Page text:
Simon Calder shares travel warning for biggest killer of British tourists abroad

Travel chaos: UK 'worst affected' says Simon Calder

We use your sign-up to provide content in ways you’ve consented to and to improve our understanding of you. This may include adverts from us and 3rd parties based on our understanding. You can unsubscribe at any time. More info

Simon has visited over 100 countries and describes himself as “risk averse”. He shared his safety checklist with

Simon said: “My first concern is about road accidents, which very sadly, are responsible for a greater loss of life among British travellers abroad than any other cause.”

According to Government research, British tourists are three times more likely to be involved in a road incident than local people while overseas.

Simon advised: “I minimise the amount of travel by road I do. Rail or air are generally better.”

He added: “The next thing I do is remind myself about riptides because we’re just getting into the kind of peak holiday season.

“It’s really really good to remember the basics of swimming in the sea which you can search very easily online.

“There are really good sources of information about how to read the tide, and if you are caught in one, how to respond safely.”

The RNLI warns that riptides can be hard to spot but can sometimes be identified by a channel of churning water.

It advises the best way to stay safe is to swim at beaches with lifeguards and always stay between flagged areas.

If tourists are caught in a riptide, they should never try to swim against it as they may become exhausted.

Always try to stand and wade if possible or swim parallel to the shore. Tourists should also shout and wave for help.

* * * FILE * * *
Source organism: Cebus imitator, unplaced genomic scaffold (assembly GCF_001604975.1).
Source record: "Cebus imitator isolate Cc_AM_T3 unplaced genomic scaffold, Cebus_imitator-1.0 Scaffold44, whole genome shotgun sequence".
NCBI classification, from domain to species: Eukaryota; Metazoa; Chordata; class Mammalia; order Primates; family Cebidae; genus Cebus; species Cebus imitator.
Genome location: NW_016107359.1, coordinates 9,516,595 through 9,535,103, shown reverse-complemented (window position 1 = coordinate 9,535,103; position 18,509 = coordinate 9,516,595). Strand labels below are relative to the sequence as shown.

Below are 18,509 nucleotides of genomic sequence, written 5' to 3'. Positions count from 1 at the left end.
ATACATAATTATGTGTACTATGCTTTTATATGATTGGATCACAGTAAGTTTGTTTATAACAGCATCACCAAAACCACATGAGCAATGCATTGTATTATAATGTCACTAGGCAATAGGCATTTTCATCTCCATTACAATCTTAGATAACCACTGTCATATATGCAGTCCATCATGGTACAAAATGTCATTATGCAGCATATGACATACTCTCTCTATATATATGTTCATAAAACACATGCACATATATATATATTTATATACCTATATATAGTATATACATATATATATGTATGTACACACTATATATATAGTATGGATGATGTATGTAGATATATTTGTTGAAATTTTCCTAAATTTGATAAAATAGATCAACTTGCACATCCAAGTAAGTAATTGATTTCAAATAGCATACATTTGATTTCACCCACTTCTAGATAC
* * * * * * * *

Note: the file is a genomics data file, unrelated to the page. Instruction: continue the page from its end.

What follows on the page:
Simon said that vaccinations and specific destination health risks are always on his safety checklist.

He said: “It’s older travellers that are worse at doing a simple risk assessment. Shocking, because they really should know better.”

Research from travel health info site,, found that 62 percent of over 55s don’t research vaccinations or local diseases before travel.

Simon told “I’ll always have a look at what I need for a destination. It’s a sensible thing to keep your jabs up to date, although of course I do travel a lot.

“People get fixated on going off and having a fantastic holiday and I’m always doing what I can to encourage people to stay safe.

“Everybody needs to be aware of the possible perils, even in familiar territory like Europe and the US.”

When it comes to health risks, Simon said malaria is the “main worry” and at the “top of his list”.

Malaria is found in large areas of Asia and Africa, Central and South America, Dominican Republic and Haiti, parts of the Middle East and some Pacific islands.

Tourists can be prescribed antimalarial tablets if they are entering an area of high risk but should try to get advice at least four weeks before travel.

Simon said: “ is a one stop shop which will give you instant advice and then tell you where you can get the jabs you need.”

Source: Read Full Article